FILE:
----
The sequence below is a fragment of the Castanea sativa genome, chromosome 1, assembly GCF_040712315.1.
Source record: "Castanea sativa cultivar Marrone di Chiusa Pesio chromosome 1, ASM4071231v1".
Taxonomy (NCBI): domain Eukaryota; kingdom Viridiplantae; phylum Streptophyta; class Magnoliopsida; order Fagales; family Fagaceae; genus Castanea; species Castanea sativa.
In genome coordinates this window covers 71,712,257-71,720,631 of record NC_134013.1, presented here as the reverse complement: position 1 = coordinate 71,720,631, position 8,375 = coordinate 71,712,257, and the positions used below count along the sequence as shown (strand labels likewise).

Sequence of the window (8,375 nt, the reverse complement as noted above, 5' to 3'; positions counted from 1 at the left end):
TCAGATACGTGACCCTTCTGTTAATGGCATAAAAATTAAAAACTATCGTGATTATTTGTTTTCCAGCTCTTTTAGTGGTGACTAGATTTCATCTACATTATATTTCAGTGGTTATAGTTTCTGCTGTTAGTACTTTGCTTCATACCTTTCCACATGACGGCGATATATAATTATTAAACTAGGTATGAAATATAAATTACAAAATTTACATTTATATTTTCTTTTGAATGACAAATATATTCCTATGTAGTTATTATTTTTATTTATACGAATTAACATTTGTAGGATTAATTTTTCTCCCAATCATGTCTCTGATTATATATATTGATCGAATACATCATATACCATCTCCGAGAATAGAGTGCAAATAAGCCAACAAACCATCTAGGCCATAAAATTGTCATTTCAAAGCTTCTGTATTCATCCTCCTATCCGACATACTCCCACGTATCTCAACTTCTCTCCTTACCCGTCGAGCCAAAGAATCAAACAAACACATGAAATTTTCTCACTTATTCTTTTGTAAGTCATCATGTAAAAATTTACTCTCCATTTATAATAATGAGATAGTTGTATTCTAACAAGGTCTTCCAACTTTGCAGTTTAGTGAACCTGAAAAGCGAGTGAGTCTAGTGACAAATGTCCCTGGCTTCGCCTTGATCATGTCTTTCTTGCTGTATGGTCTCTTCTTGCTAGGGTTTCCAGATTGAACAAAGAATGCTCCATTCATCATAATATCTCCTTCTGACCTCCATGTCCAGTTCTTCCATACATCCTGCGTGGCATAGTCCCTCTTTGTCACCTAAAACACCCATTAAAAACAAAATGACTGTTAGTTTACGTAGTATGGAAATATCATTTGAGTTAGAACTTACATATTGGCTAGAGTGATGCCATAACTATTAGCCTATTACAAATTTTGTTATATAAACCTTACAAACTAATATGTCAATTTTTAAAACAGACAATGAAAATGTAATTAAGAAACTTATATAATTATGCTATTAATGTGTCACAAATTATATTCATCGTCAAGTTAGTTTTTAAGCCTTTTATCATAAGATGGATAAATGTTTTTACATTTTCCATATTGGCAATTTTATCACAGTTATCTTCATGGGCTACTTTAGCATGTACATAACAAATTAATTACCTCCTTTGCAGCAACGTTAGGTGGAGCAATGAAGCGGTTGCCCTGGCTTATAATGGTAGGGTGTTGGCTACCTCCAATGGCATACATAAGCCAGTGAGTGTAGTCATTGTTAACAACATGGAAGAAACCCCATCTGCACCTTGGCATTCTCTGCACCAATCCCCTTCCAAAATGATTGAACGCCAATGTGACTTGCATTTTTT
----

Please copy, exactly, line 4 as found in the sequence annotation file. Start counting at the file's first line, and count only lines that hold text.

In genome coordinates this window covers 71,712,257-71,720,631 of record NC_134013.1, presented here as the reverse complement: position 1 = coordinate 71,720,631, position 8,375 = coordinate 71,712,257, and the positions used below count along the sequence as shown (strand labels likewise).